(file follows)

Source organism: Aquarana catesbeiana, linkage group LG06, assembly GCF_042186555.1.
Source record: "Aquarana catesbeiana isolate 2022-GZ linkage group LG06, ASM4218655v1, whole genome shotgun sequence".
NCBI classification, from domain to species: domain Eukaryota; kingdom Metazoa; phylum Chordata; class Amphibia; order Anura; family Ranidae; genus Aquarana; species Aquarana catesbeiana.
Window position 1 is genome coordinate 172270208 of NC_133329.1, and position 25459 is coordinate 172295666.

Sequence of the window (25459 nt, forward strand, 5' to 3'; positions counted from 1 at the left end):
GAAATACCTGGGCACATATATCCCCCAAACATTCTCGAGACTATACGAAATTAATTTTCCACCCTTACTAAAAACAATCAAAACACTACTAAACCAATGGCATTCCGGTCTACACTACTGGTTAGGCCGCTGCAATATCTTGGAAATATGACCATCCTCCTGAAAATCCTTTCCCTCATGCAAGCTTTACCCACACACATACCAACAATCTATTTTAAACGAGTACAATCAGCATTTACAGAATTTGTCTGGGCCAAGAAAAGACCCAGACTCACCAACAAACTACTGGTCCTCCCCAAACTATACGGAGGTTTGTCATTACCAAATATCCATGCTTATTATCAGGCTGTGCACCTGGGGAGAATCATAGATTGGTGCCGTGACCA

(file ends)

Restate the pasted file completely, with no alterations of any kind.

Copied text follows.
Source organism: Aquarana catesbeiana, linkage group LG06, assembly GCF_042186555.1.
Source record: "Aquarana catesbeiana isolate 2022-GZ linkage group LG06, ASM4218655v1, whole genome shotgun sequence".
NCBI classification, from domain to species: domain Eukaryota; kingdom Metazoa; phylum Chordata; class Amphibia; order Anura; family Ranidae; genus Aquarana; species Aquarana catesbeiana.
Window position 1 is genome coordinate 172270208 of NC_133329.1, and position 25459 is coordinate 172295666.

Sequence of the window (25459 nt, forward strand, 5' to 3'; positions counted from 1 at the left end):
GAAATACCTGGGCACATATATCCCCCAAACATTCTCGAGACTATACGAAATTAATTTTCCACCCTTACTAAAAACAATCAAAACACTACTAAACCAATGGCATTCCGGTCTACACTACTGGTTAGGCCGCTGCAATATCTTGGAAATATGACCATCCTCCTGAAAATCCTTTCCCTCATGCAAGCTTTACCCACACACATACCAACAATCTATTTTAAACGAGTACAATCAGCATTTACAGAATTTGTCTGGGCCAAGAAAAGACCCAGACTCACCAACAAACTACTGGTCCTCCCCAAACTATACGGAGGTTTGTCATTACCAAATATCCATGCTTATTATCAGGCTGTGCACCTGGGGAGAATCATAGATTGGTGCCGTGACCA